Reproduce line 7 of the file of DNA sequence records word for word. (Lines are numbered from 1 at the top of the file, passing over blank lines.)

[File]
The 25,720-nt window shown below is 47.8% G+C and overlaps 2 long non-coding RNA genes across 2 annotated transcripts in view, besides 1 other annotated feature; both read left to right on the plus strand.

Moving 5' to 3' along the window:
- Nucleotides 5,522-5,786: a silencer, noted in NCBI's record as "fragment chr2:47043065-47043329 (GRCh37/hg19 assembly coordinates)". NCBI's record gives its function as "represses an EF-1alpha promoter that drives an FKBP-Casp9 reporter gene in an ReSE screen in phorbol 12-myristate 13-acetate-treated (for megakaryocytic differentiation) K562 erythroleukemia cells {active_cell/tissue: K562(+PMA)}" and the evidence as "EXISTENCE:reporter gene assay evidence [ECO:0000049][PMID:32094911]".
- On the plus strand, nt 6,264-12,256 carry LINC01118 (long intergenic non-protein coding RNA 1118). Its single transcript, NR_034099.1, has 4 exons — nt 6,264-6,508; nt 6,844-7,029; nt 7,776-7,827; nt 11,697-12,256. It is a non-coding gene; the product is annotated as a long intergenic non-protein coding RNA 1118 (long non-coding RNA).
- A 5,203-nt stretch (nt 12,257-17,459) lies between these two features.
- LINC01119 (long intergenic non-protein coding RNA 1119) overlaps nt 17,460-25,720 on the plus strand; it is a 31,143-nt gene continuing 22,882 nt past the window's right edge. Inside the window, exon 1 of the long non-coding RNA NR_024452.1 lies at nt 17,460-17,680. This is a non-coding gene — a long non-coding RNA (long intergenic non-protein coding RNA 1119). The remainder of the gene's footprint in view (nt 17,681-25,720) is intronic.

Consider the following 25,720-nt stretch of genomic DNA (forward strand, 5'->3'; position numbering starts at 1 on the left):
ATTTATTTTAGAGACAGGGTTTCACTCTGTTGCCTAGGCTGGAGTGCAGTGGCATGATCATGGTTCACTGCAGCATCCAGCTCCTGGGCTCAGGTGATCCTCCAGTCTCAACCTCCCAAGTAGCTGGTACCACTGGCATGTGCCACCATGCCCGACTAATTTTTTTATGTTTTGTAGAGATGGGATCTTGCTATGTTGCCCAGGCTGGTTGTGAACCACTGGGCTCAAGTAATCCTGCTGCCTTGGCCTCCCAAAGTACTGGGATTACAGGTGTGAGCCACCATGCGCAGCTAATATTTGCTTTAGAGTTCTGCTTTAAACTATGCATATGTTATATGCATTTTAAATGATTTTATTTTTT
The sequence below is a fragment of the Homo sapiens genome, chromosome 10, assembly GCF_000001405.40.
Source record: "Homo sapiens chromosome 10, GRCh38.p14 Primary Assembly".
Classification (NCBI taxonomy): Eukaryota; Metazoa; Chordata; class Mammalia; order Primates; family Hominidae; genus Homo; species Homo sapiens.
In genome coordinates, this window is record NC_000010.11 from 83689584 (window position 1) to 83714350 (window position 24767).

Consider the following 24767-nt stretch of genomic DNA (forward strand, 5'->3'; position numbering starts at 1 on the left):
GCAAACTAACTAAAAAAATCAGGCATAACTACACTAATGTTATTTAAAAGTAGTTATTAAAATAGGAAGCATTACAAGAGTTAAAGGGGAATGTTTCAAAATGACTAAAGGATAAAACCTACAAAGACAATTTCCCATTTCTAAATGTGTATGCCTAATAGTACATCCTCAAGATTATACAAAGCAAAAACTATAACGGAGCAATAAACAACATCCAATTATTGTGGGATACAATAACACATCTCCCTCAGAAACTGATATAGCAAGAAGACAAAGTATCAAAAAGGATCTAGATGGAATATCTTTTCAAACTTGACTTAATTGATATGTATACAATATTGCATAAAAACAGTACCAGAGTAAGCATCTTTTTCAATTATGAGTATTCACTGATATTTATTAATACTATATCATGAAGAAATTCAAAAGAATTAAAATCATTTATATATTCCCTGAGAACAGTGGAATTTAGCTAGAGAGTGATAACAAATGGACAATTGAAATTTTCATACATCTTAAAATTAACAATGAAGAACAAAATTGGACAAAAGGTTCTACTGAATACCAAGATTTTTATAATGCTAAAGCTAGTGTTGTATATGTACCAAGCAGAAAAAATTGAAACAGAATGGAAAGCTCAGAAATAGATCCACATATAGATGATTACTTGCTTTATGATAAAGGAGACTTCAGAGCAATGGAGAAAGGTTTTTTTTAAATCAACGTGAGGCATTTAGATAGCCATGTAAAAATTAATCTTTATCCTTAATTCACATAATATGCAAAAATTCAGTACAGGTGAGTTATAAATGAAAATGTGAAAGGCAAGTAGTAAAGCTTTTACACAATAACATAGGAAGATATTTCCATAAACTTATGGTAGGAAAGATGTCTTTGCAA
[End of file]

Consider the following 25,720-nt stretch of genomic DNA (forward strand, 5'->3'; position numbering starts at 1 on the left):